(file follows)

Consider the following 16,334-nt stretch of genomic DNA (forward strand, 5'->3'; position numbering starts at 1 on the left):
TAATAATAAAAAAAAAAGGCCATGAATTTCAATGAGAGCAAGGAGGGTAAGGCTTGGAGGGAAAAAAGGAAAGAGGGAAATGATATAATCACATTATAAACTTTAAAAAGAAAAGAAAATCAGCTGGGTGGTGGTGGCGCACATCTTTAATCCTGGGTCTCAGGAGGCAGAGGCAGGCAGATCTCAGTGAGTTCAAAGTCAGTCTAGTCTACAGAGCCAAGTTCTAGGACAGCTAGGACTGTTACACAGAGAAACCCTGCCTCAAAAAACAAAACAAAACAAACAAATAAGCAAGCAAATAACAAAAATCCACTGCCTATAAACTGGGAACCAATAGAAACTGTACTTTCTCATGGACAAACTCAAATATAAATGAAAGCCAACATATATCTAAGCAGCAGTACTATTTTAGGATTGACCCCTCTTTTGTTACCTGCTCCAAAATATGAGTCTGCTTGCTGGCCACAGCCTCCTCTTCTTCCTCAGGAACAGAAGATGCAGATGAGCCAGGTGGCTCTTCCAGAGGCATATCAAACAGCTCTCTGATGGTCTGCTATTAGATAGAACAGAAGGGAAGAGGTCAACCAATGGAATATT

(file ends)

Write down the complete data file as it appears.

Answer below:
Consider the following 16,334-nt stretch of genomic DNA (forward strand, 5'->3'; position numbering starts at 1 on the left):
TAATAATAAAAAAAAAAGGCCATGAATTTCAATGAGAGCAAGGAGGGTAAGGCTTGGAGGGAAAAAAGGAAAGAGGGAAATGATATAATCACATTATAAACTTTAAAAAGAAAAGAAAATCAGCTGGGTGGTGGTGGCGCACATCTTTAATCCTGGGTCTCAGGAGGCAGAGGCAGGCAGATCTCAGTGAGTTCAAAGTCAGTCTAGTCTACAGAGCCAAGTTCTAGGACAGCTAGGACTGTTACACAGAGAAACCCTGCCTCAAAAAACAAAACAAAACAAACAAATAAGCAAGCAAATAACAAAAATCCACTGCCTATAAACTGGGAACCAATAGAAACTGTACTTTCTCATGGACAAACTCAAATATAAATGAAAGCCAACATATATCTAAGCAGCAGTACTATTTTAGGATTGACCCCTCTTTTGTTACCTGCTCCAAAATATGAGTCTGCTTGCTGGCCACAGCCTCCTCTTCTTCCTCAGGAACAGAAGATGCAGATGAGCCAGGTGGCTCTTCCAGAGGCATATCAAACAGCTCTCTGATGGTCTGCTATTAGATAGAACAGAAGGGAAGAGGTCAACCAATGGAATATT